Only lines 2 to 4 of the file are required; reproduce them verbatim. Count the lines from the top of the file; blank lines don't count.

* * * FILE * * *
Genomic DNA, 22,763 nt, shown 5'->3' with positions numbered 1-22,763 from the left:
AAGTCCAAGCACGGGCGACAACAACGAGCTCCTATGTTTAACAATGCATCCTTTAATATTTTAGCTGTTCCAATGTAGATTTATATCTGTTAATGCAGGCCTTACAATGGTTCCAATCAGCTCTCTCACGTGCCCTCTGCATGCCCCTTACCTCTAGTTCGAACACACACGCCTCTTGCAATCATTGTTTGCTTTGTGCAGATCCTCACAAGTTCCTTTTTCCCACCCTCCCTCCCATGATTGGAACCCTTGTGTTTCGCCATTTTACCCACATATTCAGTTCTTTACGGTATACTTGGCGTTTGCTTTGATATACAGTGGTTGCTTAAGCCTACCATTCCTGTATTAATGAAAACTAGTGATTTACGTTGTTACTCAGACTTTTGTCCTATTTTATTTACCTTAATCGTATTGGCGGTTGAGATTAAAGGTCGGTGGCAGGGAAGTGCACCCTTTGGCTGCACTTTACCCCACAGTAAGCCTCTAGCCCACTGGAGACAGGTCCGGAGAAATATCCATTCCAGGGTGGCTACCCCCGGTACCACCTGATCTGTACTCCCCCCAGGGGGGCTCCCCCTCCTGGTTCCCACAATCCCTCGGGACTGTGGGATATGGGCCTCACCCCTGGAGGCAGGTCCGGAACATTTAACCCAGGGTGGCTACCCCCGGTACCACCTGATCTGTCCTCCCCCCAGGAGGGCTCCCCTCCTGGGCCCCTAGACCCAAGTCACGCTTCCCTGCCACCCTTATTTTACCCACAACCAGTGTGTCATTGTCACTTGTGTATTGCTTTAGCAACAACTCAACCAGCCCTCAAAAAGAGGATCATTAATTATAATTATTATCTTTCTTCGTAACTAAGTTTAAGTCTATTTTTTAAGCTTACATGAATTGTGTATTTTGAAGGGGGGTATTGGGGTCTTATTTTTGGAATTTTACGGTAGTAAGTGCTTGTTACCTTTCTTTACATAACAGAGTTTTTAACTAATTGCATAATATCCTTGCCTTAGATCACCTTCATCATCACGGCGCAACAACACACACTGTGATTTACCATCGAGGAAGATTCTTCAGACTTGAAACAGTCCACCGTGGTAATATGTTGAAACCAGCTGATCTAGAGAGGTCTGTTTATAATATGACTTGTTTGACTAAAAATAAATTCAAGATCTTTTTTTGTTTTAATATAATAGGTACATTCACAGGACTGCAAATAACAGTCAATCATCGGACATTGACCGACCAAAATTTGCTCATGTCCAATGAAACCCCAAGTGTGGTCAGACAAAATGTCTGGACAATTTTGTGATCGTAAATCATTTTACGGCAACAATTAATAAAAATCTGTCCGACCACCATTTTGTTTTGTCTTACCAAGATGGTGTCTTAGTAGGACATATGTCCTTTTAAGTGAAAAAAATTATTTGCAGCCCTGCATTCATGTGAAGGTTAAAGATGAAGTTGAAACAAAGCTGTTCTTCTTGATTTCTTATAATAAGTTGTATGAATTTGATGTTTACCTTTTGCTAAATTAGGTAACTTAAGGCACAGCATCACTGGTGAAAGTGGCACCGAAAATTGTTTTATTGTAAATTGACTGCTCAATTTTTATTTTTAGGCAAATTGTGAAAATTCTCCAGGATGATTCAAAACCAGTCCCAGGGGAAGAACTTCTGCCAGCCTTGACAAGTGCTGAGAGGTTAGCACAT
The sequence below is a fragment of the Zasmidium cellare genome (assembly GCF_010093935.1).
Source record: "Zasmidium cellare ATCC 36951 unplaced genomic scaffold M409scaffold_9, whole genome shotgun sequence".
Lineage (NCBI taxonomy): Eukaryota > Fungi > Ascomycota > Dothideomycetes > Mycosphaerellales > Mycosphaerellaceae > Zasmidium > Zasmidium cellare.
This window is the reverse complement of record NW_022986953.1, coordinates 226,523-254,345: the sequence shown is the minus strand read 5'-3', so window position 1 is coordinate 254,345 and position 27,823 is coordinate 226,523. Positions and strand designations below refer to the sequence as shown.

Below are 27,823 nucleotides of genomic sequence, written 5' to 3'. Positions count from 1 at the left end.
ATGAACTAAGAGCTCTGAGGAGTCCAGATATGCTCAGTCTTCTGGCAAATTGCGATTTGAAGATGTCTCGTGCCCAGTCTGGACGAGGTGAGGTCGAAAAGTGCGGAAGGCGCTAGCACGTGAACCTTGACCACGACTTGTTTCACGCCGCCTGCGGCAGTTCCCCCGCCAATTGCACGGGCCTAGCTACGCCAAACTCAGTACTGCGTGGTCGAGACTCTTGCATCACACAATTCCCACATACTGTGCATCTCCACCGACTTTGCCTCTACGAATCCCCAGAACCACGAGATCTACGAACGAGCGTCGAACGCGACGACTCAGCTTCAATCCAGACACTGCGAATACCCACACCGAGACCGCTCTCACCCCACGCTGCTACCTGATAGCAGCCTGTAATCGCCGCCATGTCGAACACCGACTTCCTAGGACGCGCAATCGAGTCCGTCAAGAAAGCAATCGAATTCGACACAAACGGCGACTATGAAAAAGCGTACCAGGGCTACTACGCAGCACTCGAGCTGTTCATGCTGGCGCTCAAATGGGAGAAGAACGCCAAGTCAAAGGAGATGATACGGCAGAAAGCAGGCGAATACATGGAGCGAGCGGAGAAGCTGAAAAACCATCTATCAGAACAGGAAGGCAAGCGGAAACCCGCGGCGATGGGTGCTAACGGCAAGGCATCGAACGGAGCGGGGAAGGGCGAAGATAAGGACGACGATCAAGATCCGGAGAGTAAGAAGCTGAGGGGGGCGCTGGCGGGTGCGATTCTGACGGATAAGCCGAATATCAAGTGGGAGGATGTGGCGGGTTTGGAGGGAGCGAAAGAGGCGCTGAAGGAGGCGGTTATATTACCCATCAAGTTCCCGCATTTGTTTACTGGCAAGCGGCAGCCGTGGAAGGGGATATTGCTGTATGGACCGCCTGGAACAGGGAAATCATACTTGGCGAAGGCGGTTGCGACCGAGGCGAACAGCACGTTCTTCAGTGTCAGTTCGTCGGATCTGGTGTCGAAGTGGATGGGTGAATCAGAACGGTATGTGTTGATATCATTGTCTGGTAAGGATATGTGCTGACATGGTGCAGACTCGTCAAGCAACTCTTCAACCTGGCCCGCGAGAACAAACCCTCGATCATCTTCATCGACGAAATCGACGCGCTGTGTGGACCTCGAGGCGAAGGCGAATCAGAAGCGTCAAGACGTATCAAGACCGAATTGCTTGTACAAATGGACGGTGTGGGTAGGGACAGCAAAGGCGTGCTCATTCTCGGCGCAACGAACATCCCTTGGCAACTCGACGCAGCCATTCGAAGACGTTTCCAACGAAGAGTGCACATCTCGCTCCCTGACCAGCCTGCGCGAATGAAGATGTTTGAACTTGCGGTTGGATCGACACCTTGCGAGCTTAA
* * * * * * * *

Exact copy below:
AAGTCCAAGCACGGGCGACAACAACGAGCTCCTATGTTTAACAATGCATCCTTTAATATTTTAGCTGTTCCAATGTAGATTTATATCTGTTAATGCAGGCCTTACAATGGTTCCAATCAGCTCTCTCACGTGCCCTCTGCATGCCCCTTACCTCTAGTTCGAACACACACGCCTCTTGCAATCATTGTTTGCTTTGTGCAGATCCTCACAAGTTCCTTTTTCCCACCCTCCCTCCCATGATTGGAACCCTTGTGTTTCGCCATTTTACCCACATATTCAGTTCTTTACGGTATACTTGGCGTTTGCTTTGATATACAGTGGTTGCTTAAGCCTACCATTCCTGTATTAATGAAAACTAGTGATTTACGTTGTTACTCAGACTTTTGTCCTATTTTATTTACCTTAATCGTATTGGCGGTTGAGATTAAAGGTCGGTGGCAGGGAAGTGCACCCTTTGGCTGCACTTTACCCCACAGTAAGCCTCTAGCCCACTGGAGACAGGTCCGGAGAAATATCCATTCCAGGGTGGCTACCCCCGGTACCACCTGATCTGTACTCCCCCCAGGGGGGCTCCCCCTCCTGGTTCCCACAATCCCTCGGGACTGTGGGATATGGGCCTCACCCCTGGAGGCAGGTCCGGAACATTTAACCCAGGGTGGCTACCCCCGGTACCACCTGATCTGTCCTCCCCCCAGGAGGGCTCCCCTCCTGGGCCCCTAGACCCAAGTCACGCTTCCCTGCCACCCTTATTTTACCCACAACCAGTGTGTCATTGTCACTTGTGTATTGCTTTAGCAACAACTCAACCAGCCCTCAAAAAGAGGATCATTAATTATAATTATTATCTTTCTTCGTAACTAAGTTTAAGTCTATTTTTTAAGCTTACATGAATTGTGTATTTTGAAGGGGGGTATTGGGGTCTTATTTTTGGAATTTTACGGTAGTAAGTGCTTGTTACCTTTCTTTACATAACAGAGTTTTTAACTAATTGCATAATATCCTTGCCTTAGATCACCTTCATCATCACGGCGCAACAACACACACTGTGATTTACCATCGAGGAAGATTCTTCAGACTTGAAACAGTCCACCGTGGTAATATGTTGAAACCAGCTGATCTAGAGAGGTCTGTTTATAATATGACTTGTTTGACTAAAAATAAATTCAAGATCTTTTTTTGTTTTAATATAATAGGTACATTCACAGGACTGCAAATAACAGTCAATCATCGGACATTGACCGACCAAAATTTGCTCATGTCCAATGAAACCCCAAGTGTGGTCAGACAAAATGTCTGGACAATTTTGTGATCGTAAATCATTTTACGGCAACAATTAATAAAAATCTGTCCGACCACCATTTTGTTTTGTCTTACCAAGATGGTGTCTTAGTAGGACATATGTCCTTTTAAGTGAAAAAAATTATTTGCAGCCCTGCATTCATGTGAAGGTTAAAGATGAAGTTGAAACAAAGCTGTTCTTCTTGATTTCTTATAATAAGTTGTATGAATTTGATGTTTACCTTTTGCTAAATTAGGTAACTTAAGGCACAGCATCACTGGTGAAAGTGGCACCGAAAATTGTTTTATTGTAAATTGACTGCTCAATTTTTATTTTTAGGCAAATTGTGAAAATTCTCCAGGATGATTCAAAACCAGTCCCAGGGGAAGAACTTCTGCCAGCCTTGACAAGTGCTGAGAGGTTAGCACAT
The sequence below is a fragment of the Zasmidium cellare genome (assembly GCF_010093935.1).
Source record: "Zasmidium cellare ATCC 36951 unplaced genomic scaffold M409scaffold_9, whole genome shotgun sequence".